Also playing an integral role in the positive changes taking place at St. Andrew School is the pastor, Fr. Marco Lopez. One of the biggest problems facing many Catholic schools today is the lack of cohesion between the parish and the school, often creating a disconnect between Latino families and the Catholic schools that are there to serve them. In the case of St. Andrew School, the connection with the parish couldn’t be any stronger, the most obvious reason being that the school currently is St. Andrew Church. No separate building exists at the moment to house the parish, so Masses are held right within the school gymnasium. But more than that, the strong connection between the parish and school has been a direct result of Fr. Marco’s advocacy for the school.

During the same summer that Mr. Jefferies attended the LEI, Fr. Marco attended ACE’s summer offering for pastors, the School Pastors’ Institute. A native of El Salvador and an English language learner himself, Fr. Marco understands the needs of many of the school’s Latino families and routinely speaks from the pulpit with authority and conviction about the value of a Catholic education. On any given day, Fr. Marco is likely to be found in the school hallways, visiting and sometimes teaching classes, or in his office, which is conveniently located right next to Mr. Jefferies. Because of this relationship, the parish and school have really come to be seen as the same entity with a common mission.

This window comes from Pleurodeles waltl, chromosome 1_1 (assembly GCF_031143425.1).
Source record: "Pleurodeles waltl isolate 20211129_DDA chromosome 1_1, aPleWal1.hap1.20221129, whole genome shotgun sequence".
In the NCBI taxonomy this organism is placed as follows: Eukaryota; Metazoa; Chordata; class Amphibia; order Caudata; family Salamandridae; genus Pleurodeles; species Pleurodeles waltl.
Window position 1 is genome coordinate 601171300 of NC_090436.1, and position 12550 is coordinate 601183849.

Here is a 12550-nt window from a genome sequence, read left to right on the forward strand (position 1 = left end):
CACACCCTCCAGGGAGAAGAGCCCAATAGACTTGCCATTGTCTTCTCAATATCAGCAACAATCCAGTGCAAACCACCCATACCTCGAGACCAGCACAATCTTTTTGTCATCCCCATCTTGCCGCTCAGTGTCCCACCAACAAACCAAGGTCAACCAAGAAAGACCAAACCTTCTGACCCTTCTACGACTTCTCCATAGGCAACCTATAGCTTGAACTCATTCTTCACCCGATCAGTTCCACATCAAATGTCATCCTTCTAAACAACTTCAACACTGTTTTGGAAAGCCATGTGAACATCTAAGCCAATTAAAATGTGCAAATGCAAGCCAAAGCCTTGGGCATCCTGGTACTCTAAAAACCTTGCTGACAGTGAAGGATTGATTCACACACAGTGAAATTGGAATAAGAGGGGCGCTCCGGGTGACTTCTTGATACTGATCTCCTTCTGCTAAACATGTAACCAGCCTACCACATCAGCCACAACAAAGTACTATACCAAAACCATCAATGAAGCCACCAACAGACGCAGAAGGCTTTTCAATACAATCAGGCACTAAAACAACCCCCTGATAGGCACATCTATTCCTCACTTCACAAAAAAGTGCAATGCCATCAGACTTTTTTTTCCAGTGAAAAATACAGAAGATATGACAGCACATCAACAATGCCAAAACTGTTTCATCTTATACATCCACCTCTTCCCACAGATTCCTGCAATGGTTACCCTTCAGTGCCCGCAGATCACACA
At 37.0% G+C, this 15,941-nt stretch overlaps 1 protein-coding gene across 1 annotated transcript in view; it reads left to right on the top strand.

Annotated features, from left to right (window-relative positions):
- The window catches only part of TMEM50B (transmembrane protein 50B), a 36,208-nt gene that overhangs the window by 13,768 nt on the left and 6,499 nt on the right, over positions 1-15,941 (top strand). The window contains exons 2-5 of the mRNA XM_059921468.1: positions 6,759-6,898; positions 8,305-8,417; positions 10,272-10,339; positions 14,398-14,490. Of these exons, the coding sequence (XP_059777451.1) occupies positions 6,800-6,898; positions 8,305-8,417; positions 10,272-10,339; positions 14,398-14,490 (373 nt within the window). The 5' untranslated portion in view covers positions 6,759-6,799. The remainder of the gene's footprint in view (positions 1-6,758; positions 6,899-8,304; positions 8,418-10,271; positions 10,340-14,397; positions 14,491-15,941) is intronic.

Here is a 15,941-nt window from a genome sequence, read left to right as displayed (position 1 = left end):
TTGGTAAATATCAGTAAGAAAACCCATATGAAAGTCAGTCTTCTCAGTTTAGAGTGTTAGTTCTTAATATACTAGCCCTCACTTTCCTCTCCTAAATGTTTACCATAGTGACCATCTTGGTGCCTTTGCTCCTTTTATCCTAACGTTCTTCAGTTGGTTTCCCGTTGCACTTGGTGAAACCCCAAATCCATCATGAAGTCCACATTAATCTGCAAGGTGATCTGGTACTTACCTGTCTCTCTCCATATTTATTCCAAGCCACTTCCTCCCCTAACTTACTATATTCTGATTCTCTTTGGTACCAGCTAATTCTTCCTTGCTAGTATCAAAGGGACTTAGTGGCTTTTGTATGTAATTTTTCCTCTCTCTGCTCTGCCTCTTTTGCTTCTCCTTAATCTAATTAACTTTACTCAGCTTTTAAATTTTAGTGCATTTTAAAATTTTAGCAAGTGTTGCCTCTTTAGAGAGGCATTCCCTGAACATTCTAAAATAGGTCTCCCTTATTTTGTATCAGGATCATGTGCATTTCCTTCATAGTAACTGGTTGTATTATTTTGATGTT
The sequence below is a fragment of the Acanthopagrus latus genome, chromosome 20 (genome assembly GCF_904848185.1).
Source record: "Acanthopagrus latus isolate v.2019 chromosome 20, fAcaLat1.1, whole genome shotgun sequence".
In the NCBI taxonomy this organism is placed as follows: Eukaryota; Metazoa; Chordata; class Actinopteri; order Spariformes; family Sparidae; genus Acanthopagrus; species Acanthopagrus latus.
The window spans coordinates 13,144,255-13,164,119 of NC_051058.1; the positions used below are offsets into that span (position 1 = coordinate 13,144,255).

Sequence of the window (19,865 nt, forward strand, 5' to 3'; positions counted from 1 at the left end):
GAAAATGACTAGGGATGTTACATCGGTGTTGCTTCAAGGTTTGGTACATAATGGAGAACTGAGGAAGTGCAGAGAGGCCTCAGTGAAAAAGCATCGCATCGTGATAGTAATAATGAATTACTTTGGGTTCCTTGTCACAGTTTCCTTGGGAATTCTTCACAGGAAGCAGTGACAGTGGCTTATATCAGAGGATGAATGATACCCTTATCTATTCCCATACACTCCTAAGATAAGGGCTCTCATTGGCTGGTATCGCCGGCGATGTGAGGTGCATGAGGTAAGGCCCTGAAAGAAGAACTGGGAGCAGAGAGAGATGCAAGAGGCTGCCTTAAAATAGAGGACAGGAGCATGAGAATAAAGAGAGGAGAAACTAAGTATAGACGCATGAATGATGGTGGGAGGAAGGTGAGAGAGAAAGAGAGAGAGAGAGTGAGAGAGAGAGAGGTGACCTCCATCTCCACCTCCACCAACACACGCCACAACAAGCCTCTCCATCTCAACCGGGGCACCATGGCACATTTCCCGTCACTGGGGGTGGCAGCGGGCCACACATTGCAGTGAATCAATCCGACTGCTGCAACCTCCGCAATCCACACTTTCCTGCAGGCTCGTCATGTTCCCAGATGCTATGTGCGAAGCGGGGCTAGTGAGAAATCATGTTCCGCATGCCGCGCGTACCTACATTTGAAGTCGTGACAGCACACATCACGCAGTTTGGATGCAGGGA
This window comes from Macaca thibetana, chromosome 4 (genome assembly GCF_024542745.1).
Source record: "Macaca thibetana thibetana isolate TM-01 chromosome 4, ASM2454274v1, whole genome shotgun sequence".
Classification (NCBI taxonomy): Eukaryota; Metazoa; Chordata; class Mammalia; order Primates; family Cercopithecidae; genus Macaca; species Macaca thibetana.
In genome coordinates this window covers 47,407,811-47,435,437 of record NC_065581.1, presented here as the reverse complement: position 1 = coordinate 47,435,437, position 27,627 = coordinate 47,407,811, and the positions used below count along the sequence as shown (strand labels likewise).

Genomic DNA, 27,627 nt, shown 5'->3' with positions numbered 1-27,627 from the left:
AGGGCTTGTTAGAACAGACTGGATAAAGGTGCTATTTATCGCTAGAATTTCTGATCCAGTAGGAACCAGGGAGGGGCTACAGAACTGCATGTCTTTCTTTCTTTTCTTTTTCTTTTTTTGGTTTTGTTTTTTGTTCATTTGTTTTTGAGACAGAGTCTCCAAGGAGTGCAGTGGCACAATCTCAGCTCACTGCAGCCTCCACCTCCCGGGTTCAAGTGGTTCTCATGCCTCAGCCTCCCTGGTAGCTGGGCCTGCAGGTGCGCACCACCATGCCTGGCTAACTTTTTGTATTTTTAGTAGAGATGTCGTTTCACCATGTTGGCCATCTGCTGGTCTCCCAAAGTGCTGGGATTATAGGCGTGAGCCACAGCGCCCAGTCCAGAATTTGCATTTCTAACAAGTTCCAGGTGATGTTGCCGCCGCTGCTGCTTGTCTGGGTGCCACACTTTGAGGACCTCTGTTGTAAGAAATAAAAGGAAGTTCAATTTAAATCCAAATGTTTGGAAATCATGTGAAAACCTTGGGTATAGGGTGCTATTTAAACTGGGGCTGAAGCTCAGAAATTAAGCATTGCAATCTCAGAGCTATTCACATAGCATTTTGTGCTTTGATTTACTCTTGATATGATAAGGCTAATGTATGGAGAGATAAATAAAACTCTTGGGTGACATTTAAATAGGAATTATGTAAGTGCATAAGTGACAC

St. Andrew School SLC Patrick Jefferies in ClassroomPrincipal Jefferies reading to the kindergarten class at St. Andrew.While Jefferies found the validation they received at the LEI to be empowering, he notes that the other thing the program provided was an abundance of resources. “It just amazes me how a small school in backwater Utah, in a state where Catholics comprise just six percent of the population, can suddenly have access to a wealth of resources and be part of a nationwide network of schools and educators who share this common mission,” says Jefferies. In fact, upon returning to Salt Lake City, he was so eager to share what they had learned over the summer that he invited ACE’s English as a New Language team to present to over 100 teachers and administrators in the diocese on strategies and best practices for teaching English learners, which he hosted at St. Andrew School.

Since stepping into his leadership role at St. Andrew, Jefferies and his dedicated faculty and staff have grown the school’s enrollment by 37 percent, with Latino enrollment increasing nearly 50 percent. “If there’s one thing that I really took to heart at the LEI,” says Jefferies, “it’s that I needed to stop worrying about the money. If we focus on doing all of the little things right–welcoming all who want to be here and providing an exceptional education and faith formation for our children–then the rest will work itself out.” And indeed it has. This year, St. Andrew School is working with a $120,000 difference in its operating budget, simply because they were intentional about creating a rich, welcoming, and diverse school culture, took the time to listen to families, and built relationships in the community. Moreover, the school is on a long-term growth trajectory and Jefferies expects to once again be operating at capacity in just a few years’ time.

The evidence is clear that nothing transforms a school like a strong leader–an idea that has become somewhat of a mantra at the LEI–and St. Andrew School represents an ideal witness to the possible with regards to the vitality and growth that can result from doing the little things right.